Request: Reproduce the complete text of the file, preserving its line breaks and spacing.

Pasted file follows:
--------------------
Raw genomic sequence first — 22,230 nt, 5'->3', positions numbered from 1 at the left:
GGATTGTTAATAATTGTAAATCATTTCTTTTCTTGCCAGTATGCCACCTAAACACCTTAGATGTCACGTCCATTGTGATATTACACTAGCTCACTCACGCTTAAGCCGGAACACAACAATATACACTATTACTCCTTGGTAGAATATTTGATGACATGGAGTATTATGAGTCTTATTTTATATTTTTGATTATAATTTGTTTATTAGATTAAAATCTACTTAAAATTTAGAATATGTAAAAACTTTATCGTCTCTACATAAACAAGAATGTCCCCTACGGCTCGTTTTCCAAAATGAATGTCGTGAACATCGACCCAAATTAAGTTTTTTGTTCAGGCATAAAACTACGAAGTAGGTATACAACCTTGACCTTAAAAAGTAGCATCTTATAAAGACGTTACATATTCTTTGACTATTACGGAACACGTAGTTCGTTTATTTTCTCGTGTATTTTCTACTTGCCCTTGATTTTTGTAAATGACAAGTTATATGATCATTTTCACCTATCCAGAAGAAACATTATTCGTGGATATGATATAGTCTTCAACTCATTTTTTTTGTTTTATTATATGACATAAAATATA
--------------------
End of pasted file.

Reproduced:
Raw genomic sequence first — 22,230 nt, 5'->3', positions numbered from 1 at the left:
GGATTGTTAATAATTGTAAATCATTTCTTTTCTTGCCAGTATGCCACCTAAACACCTTAGATGTCACGTCCATTGTGATATTACACTAGCTCACTCACGCTTAAGCCGGAACACAACAATATACACTATTACTCCTTGGTAGAATATTTGATGACATGGAGTATTATGAGTCTTATTTTATATTTTTGATTATAATTTGTTTATTAGATTAAAATCTACTTAAAATTTAGAATATGTAAAAACTTTATCGTCTCTACATAAACAAGAATGTCCCCTACGGCTCGTTTTCCAAAATGAATGTCGTGAACATCGACCCAAATTAAGTTTTTTGTTCAGGCATAAAACTACGAAGTAGGTATACAACCTTGACCTTAAAAAGTAGCATCTTATAAAGACGTTACATATTCTTTGACTATTACGGAACACGTAGTTCGTTTATTTTCTCGTGTATTTTCTACTTGCCCTTGATTTTTGTAAATGACAAGTTATATGATCATTTTCACCTATCCAGAAGAAACATTATTCGTGGATATGATATAGTCTTCAACTCATTTTTTTTGTTTTATTATATGACATAAAATATA